Monday, July 23, 2012

OSCON talk: "Open Source 2.0: The Science of Community Management"

One of the best talks I saw at OSCON 2012 was "Open Source 2.0: The Science of Community Management" by David Eaves, a consultant who specializes in negotiation.  He had a very short talk during the opening plenary session (this part was videotaped).  Then, he had a full 40-minute slot, which I attended because I had enjoyed the keynote.  I didn't take any notes because I had to stand in the back with a lot of other people who had crowded into the room, so this summary will be impressionistic.

Eaves talked cogently about specific challenges faced in building community around open-source projects.  These include their distributed nature, differing motivations, part-time attention from members, and the fact that email is a terrible communication mechanism that is highly susceptible to misinterpretations of meaning.

Eaves contrasted the typical zero-sum, adversarial approach to negotiation to one in which the parties respect one another, attempt to understand one another, and seek a solution that is advantageous to everyone.

Eaves emphasized the importance of listening.  He caterogized different purposes of communication.  Then, he characterized one long thread in a bug-tracking database as everyone trying to prove a point without anyone listening.  Understanding the needs and motivations of others will make you much more effective, but too many people don't do it.

Eaves noted that people are not evil or irrational.  People act rationally to maximize their perceived self-interest.  Thus, understanding their self-interest, and their perception of it, can help you to find solutions that satisfy both them and you.  (That also might include educating them about their true self-interest, if you can do it without being bombastic.)  It's important to know your own self-interest and to be rational about it.  Separate out the things that are actually important to you from the things that have to do with your ego, or with one particular way of achieving those ends, or from your first ideas about a solution.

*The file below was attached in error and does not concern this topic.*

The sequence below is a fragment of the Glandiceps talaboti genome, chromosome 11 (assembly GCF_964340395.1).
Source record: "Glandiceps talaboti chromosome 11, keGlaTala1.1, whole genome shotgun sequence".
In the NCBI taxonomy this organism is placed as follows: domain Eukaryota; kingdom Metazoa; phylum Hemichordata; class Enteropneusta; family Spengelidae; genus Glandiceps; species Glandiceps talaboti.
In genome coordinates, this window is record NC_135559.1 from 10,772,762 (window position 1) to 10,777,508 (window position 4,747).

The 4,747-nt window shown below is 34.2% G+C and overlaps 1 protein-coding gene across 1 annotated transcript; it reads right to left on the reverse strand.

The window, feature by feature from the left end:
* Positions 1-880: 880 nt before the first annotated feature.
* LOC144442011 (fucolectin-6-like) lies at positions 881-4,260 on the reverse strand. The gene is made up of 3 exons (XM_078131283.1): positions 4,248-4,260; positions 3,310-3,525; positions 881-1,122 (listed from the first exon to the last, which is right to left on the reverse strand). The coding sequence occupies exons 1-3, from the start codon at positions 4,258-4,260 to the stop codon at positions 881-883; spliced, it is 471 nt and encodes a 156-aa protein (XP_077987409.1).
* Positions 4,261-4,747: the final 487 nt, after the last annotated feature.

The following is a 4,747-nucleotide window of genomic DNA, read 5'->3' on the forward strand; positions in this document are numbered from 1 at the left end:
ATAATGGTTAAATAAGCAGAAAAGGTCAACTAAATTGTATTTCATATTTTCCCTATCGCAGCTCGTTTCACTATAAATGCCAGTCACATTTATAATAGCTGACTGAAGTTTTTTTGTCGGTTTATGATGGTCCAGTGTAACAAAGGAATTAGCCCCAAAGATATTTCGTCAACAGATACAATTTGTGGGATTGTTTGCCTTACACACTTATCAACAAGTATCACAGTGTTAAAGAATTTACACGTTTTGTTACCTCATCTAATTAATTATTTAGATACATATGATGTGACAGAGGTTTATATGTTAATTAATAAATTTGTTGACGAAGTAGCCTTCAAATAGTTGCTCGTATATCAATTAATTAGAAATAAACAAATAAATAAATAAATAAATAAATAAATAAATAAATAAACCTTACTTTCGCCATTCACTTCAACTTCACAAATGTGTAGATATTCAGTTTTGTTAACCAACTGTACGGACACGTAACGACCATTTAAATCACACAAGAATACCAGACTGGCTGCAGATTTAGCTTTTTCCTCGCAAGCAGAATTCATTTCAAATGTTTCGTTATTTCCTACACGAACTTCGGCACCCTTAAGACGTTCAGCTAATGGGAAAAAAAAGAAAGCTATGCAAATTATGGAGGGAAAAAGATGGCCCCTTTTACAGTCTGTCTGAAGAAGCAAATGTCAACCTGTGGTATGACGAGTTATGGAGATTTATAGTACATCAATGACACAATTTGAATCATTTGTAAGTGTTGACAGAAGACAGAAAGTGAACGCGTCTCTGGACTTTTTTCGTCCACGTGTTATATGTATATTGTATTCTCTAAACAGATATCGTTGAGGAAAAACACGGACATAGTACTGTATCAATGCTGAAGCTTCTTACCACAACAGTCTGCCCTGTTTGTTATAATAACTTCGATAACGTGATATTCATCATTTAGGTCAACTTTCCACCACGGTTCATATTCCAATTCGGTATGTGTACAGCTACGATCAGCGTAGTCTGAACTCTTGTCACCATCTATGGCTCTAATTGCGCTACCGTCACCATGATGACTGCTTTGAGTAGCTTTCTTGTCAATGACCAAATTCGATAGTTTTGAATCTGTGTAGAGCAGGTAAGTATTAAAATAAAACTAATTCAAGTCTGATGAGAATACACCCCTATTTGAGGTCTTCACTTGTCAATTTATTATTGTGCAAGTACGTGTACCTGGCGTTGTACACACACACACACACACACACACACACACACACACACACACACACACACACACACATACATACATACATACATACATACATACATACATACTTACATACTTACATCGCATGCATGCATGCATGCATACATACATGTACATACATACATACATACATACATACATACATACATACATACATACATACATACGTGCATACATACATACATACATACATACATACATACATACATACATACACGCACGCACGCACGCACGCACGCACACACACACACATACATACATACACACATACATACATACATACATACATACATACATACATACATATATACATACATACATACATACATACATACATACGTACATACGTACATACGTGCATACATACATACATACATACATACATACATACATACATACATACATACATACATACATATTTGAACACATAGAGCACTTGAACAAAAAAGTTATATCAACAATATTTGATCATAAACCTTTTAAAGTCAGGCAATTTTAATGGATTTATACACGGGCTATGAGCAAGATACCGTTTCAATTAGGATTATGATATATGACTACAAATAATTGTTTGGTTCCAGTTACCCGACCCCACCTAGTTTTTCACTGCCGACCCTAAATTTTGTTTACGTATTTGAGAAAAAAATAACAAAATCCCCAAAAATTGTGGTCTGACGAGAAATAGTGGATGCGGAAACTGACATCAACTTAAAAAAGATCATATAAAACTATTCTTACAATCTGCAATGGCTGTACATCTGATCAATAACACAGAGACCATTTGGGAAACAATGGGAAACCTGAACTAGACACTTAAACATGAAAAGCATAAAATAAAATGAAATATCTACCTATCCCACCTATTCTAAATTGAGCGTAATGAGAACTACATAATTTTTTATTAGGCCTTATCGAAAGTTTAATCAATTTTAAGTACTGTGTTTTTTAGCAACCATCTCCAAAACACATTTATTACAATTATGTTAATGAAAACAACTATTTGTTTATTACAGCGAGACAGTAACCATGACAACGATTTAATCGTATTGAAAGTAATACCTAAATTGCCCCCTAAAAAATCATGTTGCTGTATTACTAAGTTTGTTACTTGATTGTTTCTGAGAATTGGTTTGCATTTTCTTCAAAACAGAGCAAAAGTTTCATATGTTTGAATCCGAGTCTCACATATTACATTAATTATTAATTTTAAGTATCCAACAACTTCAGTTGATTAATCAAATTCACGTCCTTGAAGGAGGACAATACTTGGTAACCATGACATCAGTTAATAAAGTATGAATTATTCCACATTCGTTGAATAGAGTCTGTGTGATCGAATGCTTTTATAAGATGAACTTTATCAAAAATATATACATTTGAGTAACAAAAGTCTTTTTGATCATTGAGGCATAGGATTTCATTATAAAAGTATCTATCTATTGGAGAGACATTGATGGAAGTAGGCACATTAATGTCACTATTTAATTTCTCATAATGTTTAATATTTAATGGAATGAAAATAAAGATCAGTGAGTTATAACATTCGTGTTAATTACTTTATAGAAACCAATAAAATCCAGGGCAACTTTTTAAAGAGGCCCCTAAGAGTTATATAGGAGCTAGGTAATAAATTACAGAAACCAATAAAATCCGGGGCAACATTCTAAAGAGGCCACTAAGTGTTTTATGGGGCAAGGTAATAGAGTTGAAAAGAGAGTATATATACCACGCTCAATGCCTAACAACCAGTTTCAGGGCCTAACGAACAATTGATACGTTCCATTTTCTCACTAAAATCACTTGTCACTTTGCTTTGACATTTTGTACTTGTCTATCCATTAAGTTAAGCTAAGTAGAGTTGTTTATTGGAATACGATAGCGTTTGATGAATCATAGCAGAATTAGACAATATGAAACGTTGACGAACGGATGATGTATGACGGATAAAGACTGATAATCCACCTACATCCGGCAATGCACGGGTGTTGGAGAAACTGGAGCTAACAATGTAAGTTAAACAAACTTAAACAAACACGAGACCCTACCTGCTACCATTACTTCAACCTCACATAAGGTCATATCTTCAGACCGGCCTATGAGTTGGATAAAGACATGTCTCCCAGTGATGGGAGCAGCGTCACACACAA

Eaves discussed that open-source projects tend to be unfriendly to newbies, as I mentioned above.  Reactions to suggestions from new members, or to suggestions that are slightly off, can be aggressive and downputting.  There are several rational explanations for this behavior.  One explanation is that developers believe that thick skin is correlated with competence; thus, their behavior is an effective and efficient way to weed out people who would not make valuable contributions.  (It's a different question whether that correlation actually exists, and thus whether the developers' behavior is productive.)  Other explanations include that developers are protecting their own time or increasing their reputation.  Eaves suggested a "newbie" badge beside newcomers' posts, so that other people would treat them more gently.  I had always thought that the badge was there as a return mechanic -- people will want to keep posting to get "newbie" off their profiles -- but this is another excellent reason for it.  Some people will treat the newbies more gently, and other people might be more inclined to ignore them.

Overall, Eaves provided good information about seeking win-win, and not in a perfectly fluffy and content-free context, but with examples and exercises.

He recommended two books, "Getting to Yes" and "Difficult Conversations", both of which were already on my list of books to read -- maybe now I will actually read them.

He also pointed at some of his blog posts, which I have not yet read:

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